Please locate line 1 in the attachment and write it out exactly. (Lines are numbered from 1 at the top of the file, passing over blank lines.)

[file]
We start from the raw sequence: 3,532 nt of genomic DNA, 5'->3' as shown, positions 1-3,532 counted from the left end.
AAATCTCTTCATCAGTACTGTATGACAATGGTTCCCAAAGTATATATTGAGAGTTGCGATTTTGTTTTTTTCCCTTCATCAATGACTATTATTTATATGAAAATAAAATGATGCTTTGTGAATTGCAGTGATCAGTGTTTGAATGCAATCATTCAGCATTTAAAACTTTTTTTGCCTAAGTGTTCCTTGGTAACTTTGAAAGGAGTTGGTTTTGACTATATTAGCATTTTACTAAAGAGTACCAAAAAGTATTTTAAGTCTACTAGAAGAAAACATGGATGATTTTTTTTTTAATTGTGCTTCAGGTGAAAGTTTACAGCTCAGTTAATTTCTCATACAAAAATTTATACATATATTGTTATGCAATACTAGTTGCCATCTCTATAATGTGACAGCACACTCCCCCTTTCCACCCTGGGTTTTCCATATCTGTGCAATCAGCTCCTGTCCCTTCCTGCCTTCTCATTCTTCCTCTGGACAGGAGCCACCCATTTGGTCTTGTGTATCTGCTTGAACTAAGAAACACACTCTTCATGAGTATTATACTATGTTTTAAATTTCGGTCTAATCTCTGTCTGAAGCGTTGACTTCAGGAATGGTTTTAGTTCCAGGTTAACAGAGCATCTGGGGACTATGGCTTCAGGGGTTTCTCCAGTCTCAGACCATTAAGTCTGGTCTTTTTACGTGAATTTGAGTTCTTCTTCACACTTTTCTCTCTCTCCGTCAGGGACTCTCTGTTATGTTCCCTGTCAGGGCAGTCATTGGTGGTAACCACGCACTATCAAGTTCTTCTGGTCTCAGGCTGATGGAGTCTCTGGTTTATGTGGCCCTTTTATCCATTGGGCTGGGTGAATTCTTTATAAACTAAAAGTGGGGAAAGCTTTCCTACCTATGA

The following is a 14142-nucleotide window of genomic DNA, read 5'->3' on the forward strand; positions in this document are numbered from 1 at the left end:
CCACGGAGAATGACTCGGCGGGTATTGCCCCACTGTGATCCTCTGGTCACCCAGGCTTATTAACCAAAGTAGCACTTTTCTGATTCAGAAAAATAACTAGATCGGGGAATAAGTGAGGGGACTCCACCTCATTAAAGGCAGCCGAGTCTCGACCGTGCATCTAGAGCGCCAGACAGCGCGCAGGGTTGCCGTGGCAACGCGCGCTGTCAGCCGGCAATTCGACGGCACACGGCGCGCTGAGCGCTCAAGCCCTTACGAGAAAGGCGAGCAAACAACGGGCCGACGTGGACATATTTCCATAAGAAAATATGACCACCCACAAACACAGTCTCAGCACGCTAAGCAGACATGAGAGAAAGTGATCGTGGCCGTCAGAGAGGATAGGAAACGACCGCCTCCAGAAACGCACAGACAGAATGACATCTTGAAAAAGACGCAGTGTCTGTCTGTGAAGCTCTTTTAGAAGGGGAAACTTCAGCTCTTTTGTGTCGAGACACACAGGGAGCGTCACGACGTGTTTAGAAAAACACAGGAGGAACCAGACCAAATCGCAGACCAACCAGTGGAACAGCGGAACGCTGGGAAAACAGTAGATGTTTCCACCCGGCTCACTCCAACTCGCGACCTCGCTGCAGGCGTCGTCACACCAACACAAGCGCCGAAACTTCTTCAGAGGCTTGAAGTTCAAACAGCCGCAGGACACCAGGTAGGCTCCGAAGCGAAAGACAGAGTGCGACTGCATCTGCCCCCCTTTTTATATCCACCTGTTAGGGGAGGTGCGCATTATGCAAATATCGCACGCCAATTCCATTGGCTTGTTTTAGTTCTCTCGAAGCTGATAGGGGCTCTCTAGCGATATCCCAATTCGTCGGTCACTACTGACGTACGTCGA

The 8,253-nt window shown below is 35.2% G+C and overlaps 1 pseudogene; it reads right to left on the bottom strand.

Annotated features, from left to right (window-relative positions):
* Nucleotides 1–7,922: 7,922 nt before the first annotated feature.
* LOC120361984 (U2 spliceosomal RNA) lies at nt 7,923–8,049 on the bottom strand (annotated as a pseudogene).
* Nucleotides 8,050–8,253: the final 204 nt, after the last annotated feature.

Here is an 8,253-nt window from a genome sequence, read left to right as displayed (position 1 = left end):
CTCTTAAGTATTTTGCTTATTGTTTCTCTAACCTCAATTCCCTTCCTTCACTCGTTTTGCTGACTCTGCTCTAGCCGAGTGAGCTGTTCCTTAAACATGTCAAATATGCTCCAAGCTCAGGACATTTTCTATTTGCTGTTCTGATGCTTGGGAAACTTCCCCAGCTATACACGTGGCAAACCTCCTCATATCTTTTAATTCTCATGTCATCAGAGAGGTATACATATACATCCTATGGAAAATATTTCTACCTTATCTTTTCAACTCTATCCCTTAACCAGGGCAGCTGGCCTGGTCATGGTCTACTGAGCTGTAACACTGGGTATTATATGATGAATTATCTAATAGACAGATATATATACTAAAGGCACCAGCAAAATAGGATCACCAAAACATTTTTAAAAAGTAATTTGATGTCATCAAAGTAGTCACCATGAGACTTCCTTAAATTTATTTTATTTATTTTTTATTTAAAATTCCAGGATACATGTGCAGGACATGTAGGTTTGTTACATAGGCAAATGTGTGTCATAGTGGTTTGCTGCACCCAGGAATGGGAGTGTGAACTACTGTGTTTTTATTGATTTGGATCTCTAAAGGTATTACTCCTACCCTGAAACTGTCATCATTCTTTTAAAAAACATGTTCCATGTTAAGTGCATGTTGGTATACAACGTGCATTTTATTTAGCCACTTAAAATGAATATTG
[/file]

We start from the raw sequence: 3,532 nt of genomic DNA, 5'->3' as shown, positions 1-3,532 counted from the left end.